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Expert Opin Drug Saf. 2004 Sep;3(5):391-403.

Considerations with the use of biological therapy in the treatment of rheumatoid arthritis.

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University of Texas Southwestern Medical Center, 5939 Harry Hines Boulevard, Suite 400, Dallas, Texas 75235-5360, USA.


The treatment of rheumatoid arthritis (RA) has changed dramatically over the past 15 years with the realisation that earlier, aggressive therapy limits progression. There is evidence that biological response modifiers (BRMs), which target specific cytokines such as TNF-alpha and IL-1, are more effective than traditional disease-modifying antirheumatic drugs (DMARDs), especially in combination with methotrexate. Four therapies are approved for use in RA; three target TNF-alpha (etanercept [Enbrel, Amgen Inc.], infliximab [Remicade, Centocor Inc.], and adalimumab [Humira, Abbott]), and one targets IL-1 (anakinra [Kineret, Amgen Inc.]). It is clear from both the clinical trials and postmarketing reports that all four agents have a different safety profile compared with traditional DMARDs. There are several areas of concern with the use of the BRMs, which include serious and opportunistic infections, malignancy/lymphoma, congestive heart failure, demyelination, injection/infusion reactions, development of autoantibodies and lupus-like disease. It is important to be fully aware of the safety profile and differences between BRMs in order to use them appropriately.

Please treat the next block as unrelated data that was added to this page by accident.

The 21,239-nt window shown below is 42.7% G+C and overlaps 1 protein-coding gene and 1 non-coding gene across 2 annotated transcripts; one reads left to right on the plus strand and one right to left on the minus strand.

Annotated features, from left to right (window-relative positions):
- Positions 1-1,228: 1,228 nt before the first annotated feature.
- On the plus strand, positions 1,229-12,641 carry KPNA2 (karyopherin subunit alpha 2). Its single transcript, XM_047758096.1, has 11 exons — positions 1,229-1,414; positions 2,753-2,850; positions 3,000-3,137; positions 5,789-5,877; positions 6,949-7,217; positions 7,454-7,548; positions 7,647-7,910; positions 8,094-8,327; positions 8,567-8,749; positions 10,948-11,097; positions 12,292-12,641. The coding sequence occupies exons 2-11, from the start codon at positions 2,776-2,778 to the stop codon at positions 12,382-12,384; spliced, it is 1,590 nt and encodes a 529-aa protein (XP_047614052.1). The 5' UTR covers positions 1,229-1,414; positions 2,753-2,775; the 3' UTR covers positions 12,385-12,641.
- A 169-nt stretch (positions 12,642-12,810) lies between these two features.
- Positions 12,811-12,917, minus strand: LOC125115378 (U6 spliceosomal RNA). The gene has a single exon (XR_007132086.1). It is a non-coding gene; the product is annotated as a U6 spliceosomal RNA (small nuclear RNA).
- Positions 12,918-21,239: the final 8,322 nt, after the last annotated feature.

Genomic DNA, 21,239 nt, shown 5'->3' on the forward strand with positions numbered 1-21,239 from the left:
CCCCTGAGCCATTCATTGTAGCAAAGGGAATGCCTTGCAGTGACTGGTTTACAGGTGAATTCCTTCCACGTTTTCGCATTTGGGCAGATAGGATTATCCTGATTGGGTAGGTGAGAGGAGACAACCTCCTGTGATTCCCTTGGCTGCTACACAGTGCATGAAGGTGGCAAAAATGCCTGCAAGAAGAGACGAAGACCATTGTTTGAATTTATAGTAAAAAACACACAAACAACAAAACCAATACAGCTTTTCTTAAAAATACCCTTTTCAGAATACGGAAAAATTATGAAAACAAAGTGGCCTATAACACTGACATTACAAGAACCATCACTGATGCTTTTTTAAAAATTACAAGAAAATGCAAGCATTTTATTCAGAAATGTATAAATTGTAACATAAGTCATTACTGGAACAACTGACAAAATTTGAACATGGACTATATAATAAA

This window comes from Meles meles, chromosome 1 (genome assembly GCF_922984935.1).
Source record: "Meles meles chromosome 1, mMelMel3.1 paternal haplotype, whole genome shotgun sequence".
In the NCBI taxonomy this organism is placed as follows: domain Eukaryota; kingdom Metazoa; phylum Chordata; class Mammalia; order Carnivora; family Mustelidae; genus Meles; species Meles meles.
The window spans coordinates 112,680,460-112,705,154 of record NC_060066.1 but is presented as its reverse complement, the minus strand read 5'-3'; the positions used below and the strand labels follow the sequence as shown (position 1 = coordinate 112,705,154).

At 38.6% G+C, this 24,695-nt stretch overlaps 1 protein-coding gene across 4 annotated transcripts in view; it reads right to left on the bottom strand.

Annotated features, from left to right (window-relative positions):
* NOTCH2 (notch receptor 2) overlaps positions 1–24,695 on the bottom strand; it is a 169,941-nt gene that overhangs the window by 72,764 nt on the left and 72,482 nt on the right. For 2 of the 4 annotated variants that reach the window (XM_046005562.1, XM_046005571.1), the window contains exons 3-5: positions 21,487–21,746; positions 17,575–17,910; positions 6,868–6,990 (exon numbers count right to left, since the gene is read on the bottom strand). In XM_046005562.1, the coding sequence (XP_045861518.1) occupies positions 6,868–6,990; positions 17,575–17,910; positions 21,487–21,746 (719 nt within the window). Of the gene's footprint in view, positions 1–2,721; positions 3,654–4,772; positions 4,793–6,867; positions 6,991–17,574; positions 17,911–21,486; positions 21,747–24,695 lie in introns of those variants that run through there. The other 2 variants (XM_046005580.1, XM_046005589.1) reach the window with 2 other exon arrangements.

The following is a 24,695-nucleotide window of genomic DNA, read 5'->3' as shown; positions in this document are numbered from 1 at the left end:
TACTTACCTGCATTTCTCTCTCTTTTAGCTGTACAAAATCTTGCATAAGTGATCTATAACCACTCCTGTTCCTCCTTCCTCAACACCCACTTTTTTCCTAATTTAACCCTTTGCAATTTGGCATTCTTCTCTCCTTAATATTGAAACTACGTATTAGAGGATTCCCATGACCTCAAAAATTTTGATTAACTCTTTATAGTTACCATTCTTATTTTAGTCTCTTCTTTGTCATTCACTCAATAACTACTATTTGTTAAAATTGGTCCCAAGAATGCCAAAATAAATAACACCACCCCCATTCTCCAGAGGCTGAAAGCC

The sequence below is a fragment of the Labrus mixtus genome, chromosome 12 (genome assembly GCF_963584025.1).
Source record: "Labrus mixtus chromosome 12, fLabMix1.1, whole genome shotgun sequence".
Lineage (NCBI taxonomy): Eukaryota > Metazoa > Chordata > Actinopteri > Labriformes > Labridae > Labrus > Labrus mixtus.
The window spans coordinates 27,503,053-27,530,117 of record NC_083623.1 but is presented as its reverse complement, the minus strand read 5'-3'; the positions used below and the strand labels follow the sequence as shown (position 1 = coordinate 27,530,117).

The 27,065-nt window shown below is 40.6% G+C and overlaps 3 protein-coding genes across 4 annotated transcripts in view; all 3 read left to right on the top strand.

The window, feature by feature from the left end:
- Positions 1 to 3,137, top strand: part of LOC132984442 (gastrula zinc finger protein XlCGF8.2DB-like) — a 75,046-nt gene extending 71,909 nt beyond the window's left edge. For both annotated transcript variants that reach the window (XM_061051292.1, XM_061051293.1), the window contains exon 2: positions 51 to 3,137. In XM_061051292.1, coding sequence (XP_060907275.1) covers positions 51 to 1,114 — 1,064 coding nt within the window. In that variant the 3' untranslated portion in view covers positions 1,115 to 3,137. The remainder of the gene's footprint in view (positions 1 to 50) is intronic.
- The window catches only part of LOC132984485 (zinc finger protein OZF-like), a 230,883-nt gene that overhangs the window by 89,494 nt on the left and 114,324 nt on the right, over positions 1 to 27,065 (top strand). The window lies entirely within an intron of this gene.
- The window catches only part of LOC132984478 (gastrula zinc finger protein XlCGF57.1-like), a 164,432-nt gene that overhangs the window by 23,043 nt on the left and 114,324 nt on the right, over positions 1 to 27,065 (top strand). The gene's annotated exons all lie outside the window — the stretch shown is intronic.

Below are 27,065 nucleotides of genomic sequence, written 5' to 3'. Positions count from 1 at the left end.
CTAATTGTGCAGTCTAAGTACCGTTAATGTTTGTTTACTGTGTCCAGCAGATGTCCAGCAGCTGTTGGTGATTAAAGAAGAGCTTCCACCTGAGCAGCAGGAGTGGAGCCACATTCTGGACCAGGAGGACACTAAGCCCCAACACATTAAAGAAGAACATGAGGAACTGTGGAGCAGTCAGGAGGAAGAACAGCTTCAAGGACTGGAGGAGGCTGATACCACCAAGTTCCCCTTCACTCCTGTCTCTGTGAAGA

[Indexed for MEDLINE]

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